Finally, with interest rates expected to remain high for some time, the fund is looking for companies that are able to generate cash sustainably.
“We are in a transition period and we are confident that these themes will serve us through the paradigm shift from a low interest rate and low inflation environment to a new era of high inflation and higher interest rates,” Goh says.
He noted that the fund also integrates ESG considerations into its investment process. “We believe in ESG alpha. We need to understand companies’ ESG proposition, as well as their ESG evolution. As a result, we engage very seriously to ascertain where ESG alpha will come from.
Last year, Fullerton engaged with more than 100 different companies, holding meetings to talk about their ESG strategies and goals. “We know companies well, and we make our judgement on whether they can deliver and are really serious about ESG, and include this in our analysis,” he adds.
Fullerton currently maintains a cautious outlook on Asian equities, particularly on Mainland China. “China’s economy is softening, and this weakness will be felt in the coming quarters. As company valuations come down compared with historic levels, we will look for opportunities,” Goh says.
As at June 9, 2022 approximately 20% of the fund’s assets are held in cash. “Because of the way we construct our portfolio on a bottom-up basis, if we don’t see a stock that can add value to the portfolio, we put that [money] into our cash assets. That is how we think about maximising the upside and protecting the downside,” Wee explains. He adds that cash levels can be adjusted quickly if the team sees the right opportunities.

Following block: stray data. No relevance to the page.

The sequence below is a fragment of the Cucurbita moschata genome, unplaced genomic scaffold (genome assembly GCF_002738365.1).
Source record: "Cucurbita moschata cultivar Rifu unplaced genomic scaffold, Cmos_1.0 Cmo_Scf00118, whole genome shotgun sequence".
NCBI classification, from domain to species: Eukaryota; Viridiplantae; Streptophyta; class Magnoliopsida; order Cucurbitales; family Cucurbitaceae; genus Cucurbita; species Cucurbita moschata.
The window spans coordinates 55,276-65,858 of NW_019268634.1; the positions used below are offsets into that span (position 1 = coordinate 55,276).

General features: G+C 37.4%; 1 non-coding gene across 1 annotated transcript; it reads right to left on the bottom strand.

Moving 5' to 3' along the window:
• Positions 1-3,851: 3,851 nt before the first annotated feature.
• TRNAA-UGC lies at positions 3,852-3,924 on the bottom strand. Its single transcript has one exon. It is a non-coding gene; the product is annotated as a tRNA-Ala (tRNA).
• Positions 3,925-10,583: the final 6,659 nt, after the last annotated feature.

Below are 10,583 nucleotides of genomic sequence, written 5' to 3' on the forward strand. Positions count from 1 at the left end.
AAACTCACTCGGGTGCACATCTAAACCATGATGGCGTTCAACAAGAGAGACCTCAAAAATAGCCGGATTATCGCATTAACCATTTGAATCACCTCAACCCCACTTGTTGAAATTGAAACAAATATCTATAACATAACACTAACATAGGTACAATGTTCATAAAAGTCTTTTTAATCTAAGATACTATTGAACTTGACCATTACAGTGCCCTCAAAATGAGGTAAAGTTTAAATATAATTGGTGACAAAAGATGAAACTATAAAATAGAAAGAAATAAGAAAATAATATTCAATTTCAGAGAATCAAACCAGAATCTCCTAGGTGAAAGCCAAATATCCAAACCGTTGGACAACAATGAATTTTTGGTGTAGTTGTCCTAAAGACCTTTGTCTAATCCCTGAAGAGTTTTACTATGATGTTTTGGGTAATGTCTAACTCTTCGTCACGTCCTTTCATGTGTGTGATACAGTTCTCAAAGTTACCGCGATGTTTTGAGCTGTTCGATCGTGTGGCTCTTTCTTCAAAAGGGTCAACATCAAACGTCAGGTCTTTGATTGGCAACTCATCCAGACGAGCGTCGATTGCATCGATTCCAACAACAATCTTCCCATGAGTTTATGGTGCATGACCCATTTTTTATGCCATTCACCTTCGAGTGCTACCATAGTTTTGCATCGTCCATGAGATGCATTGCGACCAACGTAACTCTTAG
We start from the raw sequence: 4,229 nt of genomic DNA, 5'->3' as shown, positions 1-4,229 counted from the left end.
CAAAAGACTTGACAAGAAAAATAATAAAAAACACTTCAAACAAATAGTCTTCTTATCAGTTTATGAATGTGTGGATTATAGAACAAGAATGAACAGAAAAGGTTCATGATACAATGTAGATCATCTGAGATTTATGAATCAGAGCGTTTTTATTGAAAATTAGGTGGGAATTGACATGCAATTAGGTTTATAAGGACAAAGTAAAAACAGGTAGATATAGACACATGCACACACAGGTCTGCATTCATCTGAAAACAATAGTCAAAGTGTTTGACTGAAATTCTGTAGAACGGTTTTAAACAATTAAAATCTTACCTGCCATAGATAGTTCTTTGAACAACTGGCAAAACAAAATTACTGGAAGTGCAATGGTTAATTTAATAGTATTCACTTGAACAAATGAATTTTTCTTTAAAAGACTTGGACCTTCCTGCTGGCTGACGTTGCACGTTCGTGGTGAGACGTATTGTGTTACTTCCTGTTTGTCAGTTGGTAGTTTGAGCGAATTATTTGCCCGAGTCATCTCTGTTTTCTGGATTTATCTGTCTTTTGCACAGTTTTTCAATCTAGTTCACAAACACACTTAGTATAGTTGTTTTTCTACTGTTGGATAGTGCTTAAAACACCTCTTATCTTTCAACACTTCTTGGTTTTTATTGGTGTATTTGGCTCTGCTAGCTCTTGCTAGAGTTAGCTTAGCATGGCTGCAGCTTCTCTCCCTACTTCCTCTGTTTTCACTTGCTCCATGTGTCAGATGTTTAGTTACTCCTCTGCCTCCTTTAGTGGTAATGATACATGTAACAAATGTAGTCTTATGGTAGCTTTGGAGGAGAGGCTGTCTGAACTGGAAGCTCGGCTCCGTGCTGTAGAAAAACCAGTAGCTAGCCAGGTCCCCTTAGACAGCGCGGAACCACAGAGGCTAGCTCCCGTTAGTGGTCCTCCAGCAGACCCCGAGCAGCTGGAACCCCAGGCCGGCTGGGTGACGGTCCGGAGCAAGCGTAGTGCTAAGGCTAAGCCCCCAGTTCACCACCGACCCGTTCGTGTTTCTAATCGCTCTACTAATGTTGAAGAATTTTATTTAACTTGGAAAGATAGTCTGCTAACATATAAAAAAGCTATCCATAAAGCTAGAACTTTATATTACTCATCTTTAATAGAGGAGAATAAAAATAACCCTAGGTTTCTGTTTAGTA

Goh adds: “It is through being careful, vigilant and disciplined that we manage downside risk. As we enter into an environment that we think will be quite challenging with policy tightening, we have been holding a substantial amount of cash. We have recently reduced some of our cash holdings following the sharp sell-off in China, especially in the internet sector. Our portfolio is also invested in defensive stocks, such as telecoms and high-quality banks where there is not much downside. That is how we will strive to preserve capital this year.”
A strong team
Goh is confident that a key component of the Asia Absolute Alpha Fund’s success is the team of analysts and portfolio managers behind it. He explains that they work closely together and have created a culture in which they challenge each other about whether their ideas or assumptions are correct.
“It is important that we listen to each other, and don’t lose sight of the philosophy and process, and focus on having the discipline to make the right decisions,” he says.